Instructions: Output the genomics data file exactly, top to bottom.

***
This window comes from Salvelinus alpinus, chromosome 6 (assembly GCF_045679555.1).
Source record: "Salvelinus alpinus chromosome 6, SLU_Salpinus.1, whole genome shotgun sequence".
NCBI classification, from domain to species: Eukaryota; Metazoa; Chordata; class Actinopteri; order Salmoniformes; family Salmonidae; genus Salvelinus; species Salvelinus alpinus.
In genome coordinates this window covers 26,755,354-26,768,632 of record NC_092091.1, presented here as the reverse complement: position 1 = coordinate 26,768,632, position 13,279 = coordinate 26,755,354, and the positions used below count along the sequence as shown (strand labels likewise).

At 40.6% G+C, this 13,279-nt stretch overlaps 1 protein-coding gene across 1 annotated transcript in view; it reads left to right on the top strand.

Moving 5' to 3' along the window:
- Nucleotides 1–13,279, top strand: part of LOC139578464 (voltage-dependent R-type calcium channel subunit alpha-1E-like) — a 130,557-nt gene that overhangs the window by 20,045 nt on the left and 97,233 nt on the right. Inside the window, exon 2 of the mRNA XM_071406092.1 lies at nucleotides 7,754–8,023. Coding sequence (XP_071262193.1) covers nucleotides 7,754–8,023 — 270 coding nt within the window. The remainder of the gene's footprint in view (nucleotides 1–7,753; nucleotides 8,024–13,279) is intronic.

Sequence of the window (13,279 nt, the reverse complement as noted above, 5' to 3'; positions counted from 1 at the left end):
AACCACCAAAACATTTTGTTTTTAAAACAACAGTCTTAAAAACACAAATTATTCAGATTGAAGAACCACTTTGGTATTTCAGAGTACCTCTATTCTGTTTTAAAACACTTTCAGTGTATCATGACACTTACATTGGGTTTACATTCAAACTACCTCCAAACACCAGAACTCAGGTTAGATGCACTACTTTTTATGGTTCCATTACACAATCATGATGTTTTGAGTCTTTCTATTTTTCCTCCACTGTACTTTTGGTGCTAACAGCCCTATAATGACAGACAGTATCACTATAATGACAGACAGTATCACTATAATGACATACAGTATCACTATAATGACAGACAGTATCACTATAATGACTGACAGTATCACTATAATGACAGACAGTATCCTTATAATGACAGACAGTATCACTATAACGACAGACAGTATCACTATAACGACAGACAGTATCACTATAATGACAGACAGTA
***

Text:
This window comes from Salvelinus alpinus, chromosome 6 (assembly GCF_045679555.1).
Source record: "Salvelinus alpinus chromosome 6, SLU_Salpinus.1, whole genome shotgun sequence".
NCBI classification, from domain to species: Eukaryota; Metazoa; Chordata; class Actinopteri; order Salmoniformes; family Salmonidae; genus Salvelinus; species Salvelinus alpinus.
In genome coordinates this window covers 26,755,354-26,768,632 of record NC_092091.1, presented here as the reverse complement: position 1 = coordinate 26,768,632, position 13,279 = coordinate 26,755,354, and the positions used below count along the sequence as shown (strand labels likewise).

At 40.6% G+C, this 13,279-nt stretch overlaps 1 protein-coding gene across 1 annotated transcript in view; it reads left to right on the top strand.

Moving 5' to 3' along the window:
- Nucleotides 1–13,279, top strand: part of LOC139578464 (voltage-dependent R-type calcium channel subunit alpha-1E-like) — a 130,557-nt gene that overhangs the window by 20,045 nt on the left and 97,233 nt on the right. Inside the window, exon 2 of the mRNA XM_071406092.1 lies at nucleotides 7,754–8,023. Coding sequence (XP_071262193.1) covers nucleotides 7,754–8,023 — 270 coding nt within the window. The remainder of the gene's footprint in view (nucleotides 1–7,753; nucleotides 8,024–13,279) is intronic.

Sequence of the window (13,279 nt, the reverse complement as noted above, 5' to 3'; positions counted from 1 at the left end):
AACCACCAAAACATTTTGTTTTTAAAACAACAGTCTTAAAAACACAAATTATTCAGATTGAAGAACCACTTTGGTATTTCAGAGTACCTCTATTCTGTTTTAAAACACTTTCAGTGTATCATGACACTTACATTGGGTTTACATTCAAACTACCTCCAAACACCAGAACTCAGGTTAGATGCACTACTTTTTATGGTTCCATTACACAATCATGATGTTTTGAGTCTTTCTATTTTTCCTCCACTGTACTTTTGGTGCTAACAGCCCTATAATGACAGACAGTATCACTATAATGACAGACAGTATCACTATAATGACATACAGTATCACTATAATGACAGACAGTATCACTATAATGACTGACAGTATCACTATAATGACAGACAGTATCCTTATAATGACAGACAGTATCACTATAACGACAGACAGTATCACTATAACGACAGACAGTATCACTATAATGACAGACAGTA